All my reading life I’ve loved libraries, as I got older bookshops took over because library opening hours are not always convenient for working people. We always visit libraries whenever we travel to cities. Birmingham and Seoul stand out as two of the best. Yesterday I was in our local library doing some admin for a book group. Not planning to get anything for myself I had a quick wander around in case something irresistible caught my eye. Two books leapt out at me, not because they would take me on new journeys but because they reminded me of journeys already taken.
Alan Johnson’s In My Life will be the second Alan Johnson book I’ve read. The first one The Long and Winding Road was the third book of his memoirs. I have yet to read the first two parts. The Long and Winding Road was significant to me because during the period it covered we were neighbours, not close, but some of his roads were my roads and when his days of secure chauffeur driven cars were over we shared our regular commute into Victoria or London Bridge. Obviously like proper London commuters we never made eye contact.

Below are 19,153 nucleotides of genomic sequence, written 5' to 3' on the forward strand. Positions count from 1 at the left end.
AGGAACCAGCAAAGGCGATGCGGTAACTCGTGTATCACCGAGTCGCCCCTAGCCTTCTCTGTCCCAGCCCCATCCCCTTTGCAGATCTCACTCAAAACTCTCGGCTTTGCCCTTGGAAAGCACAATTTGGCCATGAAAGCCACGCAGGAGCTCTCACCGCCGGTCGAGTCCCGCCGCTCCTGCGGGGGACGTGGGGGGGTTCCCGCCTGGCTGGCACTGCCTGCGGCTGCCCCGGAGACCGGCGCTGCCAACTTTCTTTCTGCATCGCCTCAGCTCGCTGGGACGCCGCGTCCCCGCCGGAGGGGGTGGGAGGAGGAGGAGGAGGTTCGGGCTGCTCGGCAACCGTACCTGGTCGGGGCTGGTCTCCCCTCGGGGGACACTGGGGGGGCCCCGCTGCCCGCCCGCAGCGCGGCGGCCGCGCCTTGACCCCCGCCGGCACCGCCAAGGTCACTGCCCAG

Alan Johnson is not the only recognisable face seen on the platforms of Gipsy Hill Station.
One stands out as the ‘ most’ famous. Fanny, the Gipsy Hill Cat. Famous throughout London for her duty of care to the commuters of South London. She has her own station waiting room.
and is nearly always on hand for cuddles or ticket checking.
Spiri Tsintziras book Afternoons in Itheka is the second book that grabbed me and is the second based in Itheka that I have read.The first was North of Ithaka by Eleni Gage, a book that fueled a trip to Itheka last summer.
The trip to Ithaka was serendipitous and wonderful. It is such a peaceful island.
We had a huge rustic supper in a general store and occasional cafe.
Some of the artwork was surprising.
The food was everything you would expect of Greek hospitality. Comforting, delicious and never ending.
Reading is my favourite pastime, it gives me time and location travel. Sometimes backwards like these two books but often projecting me forward to adventures as yet unknown.